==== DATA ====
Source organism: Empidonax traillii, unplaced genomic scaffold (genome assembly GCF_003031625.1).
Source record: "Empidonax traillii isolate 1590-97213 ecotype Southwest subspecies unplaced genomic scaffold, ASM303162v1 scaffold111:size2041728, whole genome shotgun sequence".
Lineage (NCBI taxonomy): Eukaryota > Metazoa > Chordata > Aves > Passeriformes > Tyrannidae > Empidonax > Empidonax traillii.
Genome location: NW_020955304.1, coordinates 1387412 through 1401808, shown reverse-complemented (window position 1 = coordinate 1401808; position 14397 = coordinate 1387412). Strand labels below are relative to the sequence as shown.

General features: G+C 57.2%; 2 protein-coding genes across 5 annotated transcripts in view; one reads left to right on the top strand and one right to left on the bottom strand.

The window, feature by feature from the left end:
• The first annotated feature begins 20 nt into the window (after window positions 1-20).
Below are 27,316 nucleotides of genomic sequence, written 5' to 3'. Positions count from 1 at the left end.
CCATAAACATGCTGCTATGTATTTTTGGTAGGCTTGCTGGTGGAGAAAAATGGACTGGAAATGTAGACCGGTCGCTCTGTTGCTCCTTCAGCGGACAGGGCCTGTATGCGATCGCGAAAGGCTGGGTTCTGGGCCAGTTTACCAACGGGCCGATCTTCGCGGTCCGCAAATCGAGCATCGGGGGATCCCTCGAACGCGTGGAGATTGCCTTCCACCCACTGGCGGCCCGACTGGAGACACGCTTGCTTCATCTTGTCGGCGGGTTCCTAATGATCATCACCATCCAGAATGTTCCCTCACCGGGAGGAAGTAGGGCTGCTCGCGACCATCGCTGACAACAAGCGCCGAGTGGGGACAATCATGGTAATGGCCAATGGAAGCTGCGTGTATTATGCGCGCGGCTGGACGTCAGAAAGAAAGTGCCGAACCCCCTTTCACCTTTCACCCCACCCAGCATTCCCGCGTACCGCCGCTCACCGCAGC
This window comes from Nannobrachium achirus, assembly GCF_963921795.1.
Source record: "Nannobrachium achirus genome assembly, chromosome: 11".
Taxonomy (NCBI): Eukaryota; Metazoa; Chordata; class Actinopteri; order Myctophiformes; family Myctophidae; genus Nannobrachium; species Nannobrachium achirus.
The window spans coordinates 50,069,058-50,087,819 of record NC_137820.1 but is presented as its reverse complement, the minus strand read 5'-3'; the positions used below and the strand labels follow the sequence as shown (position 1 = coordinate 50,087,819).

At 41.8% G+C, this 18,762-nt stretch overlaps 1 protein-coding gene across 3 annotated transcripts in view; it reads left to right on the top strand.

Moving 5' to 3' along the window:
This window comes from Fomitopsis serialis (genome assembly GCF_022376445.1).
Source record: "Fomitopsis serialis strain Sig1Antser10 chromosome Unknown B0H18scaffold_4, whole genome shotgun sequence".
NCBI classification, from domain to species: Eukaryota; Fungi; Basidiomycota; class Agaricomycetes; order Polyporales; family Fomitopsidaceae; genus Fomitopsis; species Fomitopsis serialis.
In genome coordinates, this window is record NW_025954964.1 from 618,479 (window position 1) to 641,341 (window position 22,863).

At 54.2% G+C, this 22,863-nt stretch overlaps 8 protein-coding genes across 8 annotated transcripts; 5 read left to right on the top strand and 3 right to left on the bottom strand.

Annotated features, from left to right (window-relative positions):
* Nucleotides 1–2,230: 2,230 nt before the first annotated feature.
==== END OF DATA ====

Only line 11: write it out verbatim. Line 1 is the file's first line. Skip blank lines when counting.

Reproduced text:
Source record: "Nannobrachium achirus genome assembly, chromosome: 11".